One of the special things about this book is that it's never existed as a "floppy" stapled comic book -- it was conceived right from the start of the process as the meaty, twenty-dollar oversized hardcover it is -- with really top-flight production values. Archaia as a company is really special in the sense that they work more like a prose book publisher and it's not just about monthly sales, it's about a title that can have a real shelf life. We sold twice as many books in the second month of release as we did in the first because SYNDROME sits on the shelf a lot more nicely and permanently than a "magazine"-style comic. It's a book we want people to keep buying and discovering over time and so far that's exactly what's happening.
What was the best part of writing this graphic novel?
RJR: Finishing it, and putting it in people's hands. We worked for more than a year on it before it was even announced, and it was hard to not talk about it in detail to our friends and people we know in the media. We really wanted to surprise people with the subject matter and of course with the very special work David, our artist, did. It's very tricky in the comics world to close yourself off from other work for such an extended period of time, but SYNDROME feels like it was worth all the attention we had to give it. Making the book was overwhelming, but in a good way.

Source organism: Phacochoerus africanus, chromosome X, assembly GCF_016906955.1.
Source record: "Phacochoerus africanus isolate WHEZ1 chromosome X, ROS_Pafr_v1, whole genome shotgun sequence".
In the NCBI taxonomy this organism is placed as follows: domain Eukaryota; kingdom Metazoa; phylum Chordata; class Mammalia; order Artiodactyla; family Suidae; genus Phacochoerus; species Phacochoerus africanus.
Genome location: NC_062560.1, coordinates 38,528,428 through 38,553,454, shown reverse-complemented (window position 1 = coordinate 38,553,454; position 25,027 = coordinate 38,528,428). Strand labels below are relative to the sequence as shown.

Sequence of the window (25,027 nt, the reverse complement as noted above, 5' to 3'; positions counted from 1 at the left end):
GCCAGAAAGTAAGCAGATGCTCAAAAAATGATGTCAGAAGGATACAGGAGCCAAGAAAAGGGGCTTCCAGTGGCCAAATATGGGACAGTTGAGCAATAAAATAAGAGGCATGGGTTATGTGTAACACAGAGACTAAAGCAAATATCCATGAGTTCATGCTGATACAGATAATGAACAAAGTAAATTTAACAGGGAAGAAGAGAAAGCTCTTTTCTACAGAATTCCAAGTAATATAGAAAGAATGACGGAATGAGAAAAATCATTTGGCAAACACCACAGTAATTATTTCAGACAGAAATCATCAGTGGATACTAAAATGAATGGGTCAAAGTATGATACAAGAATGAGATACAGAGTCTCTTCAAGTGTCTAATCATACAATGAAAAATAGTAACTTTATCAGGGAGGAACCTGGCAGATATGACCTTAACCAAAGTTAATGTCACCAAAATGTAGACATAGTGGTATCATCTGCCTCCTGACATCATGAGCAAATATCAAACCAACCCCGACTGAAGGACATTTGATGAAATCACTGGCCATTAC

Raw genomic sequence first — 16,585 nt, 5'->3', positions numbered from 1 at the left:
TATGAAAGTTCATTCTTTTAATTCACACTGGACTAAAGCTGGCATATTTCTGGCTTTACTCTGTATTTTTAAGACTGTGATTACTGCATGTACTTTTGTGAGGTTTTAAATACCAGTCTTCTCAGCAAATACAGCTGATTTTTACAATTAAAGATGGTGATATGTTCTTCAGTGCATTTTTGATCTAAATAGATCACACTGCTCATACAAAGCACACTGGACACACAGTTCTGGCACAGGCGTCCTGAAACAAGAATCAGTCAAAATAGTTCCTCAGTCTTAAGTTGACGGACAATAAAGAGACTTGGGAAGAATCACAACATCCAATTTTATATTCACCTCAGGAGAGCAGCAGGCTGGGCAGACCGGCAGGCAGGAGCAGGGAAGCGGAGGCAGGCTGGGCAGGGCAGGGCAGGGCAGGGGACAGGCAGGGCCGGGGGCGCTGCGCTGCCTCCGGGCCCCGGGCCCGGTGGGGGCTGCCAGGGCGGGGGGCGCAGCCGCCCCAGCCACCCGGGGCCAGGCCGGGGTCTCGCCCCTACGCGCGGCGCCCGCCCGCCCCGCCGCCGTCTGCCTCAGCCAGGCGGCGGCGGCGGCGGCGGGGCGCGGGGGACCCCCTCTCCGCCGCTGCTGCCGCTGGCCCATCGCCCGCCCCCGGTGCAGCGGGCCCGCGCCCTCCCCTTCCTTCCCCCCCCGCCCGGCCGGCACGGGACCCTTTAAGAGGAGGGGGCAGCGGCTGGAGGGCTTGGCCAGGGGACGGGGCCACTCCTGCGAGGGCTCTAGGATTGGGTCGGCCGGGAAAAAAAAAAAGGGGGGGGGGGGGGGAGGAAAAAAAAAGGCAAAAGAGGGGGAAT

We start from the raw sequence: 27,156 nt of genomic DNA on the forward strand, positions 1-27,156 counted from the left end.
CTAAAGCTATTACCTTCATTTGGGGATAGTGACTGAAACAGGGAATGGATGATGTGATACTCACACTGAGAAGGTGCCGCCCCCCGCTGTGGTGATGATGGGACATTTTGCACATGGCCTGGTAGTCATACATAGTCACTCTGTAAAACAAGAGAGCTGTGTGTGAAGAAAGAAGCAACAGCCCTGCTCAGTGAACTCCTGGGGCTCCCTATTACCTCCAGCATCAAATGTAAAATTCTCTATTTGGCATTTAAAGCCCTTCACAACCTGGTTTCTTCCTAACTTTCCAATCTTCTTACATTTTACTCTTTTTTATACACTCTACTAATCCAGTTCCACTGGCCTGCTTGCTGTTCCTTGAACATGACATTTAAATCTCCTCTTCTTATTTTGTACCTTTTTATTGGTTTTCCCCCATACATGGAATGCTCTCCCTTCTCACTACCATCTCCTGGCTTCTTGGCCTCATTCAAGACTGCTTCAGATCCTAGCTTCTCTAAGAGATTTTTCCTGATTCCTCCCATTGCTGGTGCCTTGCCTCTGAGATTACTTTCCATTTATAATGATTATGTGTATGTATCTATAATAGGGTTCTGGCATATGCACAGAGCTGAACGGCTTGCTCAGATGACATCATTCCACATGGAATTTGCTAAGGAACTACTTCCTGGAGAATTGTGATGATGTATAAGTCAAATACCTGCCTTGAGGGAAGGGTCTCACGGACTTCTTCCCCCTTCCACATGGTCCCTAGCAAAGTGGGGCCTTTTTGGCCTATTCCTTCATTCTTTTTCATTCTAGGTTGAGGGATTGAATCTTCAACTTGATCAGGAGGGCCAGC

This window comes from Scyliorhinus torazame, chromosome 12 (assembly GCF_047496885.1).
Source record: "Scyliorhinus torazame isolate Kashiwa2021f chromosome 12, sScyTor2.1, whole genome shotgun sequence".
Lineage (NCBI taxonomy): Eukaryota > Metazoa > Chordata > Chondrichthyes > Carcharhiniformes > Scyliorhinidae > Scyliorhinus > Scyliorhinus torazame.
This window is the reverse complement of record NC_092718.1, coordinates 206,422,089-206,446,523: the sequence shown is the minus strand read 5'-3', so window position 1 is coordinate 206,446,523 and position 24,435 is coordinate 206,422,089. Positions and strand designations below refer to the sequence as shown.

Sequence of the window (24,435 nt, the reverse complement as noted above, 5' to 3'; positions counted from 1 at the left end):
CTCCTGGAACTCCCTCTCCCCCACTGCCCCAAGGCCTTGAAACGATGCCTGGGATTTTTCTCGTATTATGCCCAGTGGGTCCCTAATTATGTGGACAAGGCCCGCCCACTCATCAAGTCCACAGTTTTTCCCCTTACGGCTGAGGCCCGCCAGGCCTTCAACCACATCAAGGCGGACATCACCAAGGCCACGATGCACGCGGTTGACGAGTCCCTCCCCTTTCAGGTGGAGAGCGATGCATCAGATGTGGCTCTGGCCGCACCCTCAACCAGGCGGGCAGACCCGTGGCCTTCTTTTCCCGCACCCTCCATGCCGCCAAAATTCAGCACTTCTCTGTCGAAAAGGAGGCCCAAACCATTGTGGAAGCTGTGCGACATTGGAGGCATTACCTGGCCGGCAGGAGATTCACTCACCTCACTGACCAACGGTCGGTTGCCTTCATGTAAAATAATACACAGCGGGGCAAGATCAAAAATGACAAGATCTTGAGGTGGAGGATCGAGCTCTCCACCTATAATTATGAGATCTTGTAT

What’s next for the two of you?
RJR: We're both working on new projects, mostly in the TV development world, but we both have new graphic novel properties on the burner. We've also managed stayed involved and tied to SYNDROME as a piece of intellectual property, both in future comics, which people keep telling us they want, and in case it does wind up turning into something in other media. But we're we aware of how unlikely that is -- it's literally a one in a million shot for that kind of thing. We were focused like lasers on making the book stand on its own. In this marketplace, it has to.
DQ: We have completed work on another comics project that involves a lot of popular comic book writers and which was announced last year, but our involvement hasn't been publicly disclosed yet, so that news will have to wait until closer to that book's release.